Through the years the northern territorial energy utilities have experimented with wind power. But it was not until 2012, that a large wind farm was built—by a mining company! Rio Tinto’s Diavik Diamond mine took the plunge and invested $31 M in the north’s first wind farm.
The Diavik Diamond Mine, located on an island in a subarctic lake called Lac de Gras, is the site of the world’s most northern large-scale wind-diesel hybrid power facility. The wind farm, which began delivering power to the mine’s grid on 28 September 2012, is projected to lower the mine’s annual power-related diesel fuel requirement by 10 per cent and reduce its carbon footprint by six per cent. Key facts on the wind farm:
- The wind farm will save approximately five million litre reduction in use of diesel per annum, which is equal to 100 fuel tanker truckload equivalent per annum
- Four Enercon E70 generators, made in Germany
- Gearless direct-drive design operating to -40°C
- Total installed and demonstrated capacity: 9.2MW
- 17GWh annual production
8 year estimated payback
- Tower hub height: 64m
- Turbine rotor diameter: 71m
- Total turbine height: 100m
Meanwhile, the NWT has no wind energy in its power generating operations. In Yukon, Yukon Energy has two wind turbines located on Haeckel Hill near Whitehorse that have the combined capacity of producing 0.8 megawatts of power. The smaller of the two turbines is a 0.15 megawatt unit manufactured by Bonus Energy that was installed in July 1993. The larger turbine, a Vestas V47-660, was erected in the fall of 2000. The Vestas can produce 0.66 megawatts of power. Together, these turbines have the capability of providing clean, renewable energy to 150 homes.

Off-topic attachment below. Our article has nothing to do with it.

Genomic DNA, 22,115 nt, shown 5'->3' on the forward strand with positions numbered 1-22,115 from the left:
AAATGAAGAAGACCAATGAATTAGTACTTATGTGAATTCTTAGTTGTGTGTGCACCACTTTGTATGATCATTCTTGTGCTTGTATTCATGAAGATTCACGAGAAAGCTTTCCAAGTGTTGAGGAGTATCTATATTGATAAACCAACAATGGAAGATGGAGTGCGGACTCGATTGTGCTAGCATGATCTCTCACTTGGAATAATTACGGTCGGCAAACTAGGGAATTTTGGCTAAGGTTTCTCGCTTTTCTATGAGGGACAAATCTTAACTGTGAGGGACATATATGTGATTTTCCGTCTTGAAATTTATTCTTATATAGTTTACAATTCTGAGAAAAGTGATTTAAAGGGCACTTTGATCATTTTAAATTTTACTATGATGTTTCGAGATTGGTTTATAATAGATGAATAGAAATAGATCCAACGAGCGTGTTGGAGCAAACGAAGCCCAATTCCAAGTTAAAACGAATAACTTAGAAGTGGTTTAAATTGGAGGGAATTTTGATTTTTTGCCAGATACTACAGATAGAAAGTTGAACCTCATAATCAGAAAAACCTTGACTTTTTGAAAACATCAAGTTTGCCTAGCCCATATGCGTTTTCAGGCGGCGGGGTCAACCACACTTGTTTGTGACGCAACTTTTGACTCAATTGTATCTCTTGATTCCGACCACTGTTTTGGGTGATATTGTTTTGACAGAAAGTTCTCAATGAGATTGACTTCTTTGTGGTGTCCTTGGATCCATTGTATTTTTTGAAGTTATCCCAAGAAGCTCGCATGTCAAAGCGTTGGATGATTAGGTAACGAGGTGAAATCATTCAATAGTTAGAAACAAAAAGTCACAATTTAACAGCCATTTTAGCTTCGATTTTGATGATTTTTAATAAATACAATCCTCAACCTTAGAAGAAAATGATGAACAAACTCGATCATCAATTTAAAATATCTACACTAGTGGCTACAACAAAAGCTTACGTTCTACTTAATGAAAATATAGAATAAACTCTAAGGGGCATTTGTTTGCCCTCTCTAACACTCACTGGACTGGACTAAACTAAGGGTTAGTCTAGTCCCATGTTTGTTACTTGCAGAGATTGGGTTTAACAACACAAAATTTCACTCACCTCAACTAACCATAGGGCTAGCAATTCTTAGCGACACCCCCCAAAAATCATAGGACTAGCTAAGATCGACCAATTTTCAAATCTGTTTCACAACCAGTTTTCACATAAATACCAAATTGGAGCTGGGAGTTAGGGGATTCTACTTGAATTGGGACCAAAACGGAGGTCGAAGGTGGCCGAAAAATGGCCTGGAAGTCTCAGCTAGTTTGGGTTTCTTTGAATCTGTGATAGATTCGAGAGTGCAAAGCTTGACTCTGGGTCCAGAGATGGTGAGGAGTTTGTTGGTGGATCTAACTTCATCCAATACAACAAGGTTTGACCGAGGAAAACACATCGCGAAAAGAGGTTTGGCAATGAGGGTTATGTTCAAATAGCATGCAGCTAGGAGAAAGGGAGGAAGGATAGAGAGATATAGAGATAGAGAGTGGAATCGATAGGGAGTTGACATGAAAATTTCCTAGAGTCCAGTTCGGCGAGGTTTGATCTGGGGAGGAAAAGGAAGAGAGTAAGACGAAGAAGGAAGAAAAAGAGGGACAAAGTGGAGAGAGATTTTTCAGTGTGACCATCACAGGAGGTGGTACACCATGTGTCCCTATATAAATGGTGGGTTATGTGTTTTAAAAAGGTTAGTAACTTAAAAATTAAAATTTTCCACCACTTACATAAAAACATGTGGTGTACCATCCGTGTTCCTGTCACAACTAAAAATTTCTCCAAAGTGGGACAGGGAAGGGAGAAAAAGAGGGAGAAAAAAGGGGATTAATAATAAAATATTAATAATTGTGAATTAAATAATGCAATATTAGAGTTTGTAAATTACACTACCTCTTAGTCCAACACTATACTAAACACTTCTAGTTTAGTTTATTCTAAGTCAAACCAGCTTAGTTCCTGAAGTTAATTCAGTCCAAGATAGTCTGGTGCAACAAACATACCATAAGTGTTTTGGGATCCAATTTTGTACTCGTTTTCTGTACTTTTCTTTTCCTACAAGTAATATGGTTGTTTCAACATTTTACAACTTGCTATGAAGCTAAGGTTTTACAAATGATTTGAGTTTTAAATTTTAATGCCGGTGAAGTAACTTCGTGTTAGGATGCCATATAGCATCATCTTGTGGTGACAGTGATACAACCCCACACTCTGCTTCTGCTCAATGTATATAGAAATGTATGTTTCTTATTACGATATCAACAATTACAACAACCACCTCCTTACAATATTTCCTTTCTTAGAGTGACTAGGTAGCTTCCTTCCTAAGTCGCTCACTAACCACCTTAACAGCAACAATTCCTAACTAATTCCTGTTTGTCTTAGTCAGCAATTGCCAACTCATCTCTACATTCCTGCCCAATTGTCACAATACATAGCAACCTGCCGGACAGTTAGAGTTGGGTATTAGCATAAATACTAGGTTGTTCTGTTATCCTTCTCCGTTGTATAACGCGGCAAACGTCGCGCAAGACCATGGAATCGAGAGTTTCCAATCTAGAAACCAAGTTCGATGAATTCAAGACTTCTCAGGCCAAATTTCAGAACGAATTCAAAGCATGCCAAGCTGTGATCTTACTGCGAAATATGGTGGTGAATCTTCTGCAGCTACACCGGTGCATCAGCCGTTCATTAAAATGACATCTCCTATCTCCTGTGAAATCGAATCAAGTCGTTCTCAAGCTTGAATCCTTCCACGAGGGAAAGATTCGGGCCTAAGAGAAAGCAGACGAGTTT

In Nunavut, windmill projects in Kugluktuk, Cambridge Bay and Rankin Inlet ended up producing little energy and costing a lot of money. The windmill in Rankin Inlet is still operational while the other two ceased a decade ago. Rankin Inlet’s windmill will produce about 152,000 kilowatt-hours per year - enough for about 40 houses.
The extremely high cost of fuel and the topography of the mine site made the economics of wind power attractive to Diavik. It must have taken some moxy to push the project within the Rio Tinto organization. The project seems to be paying dividends.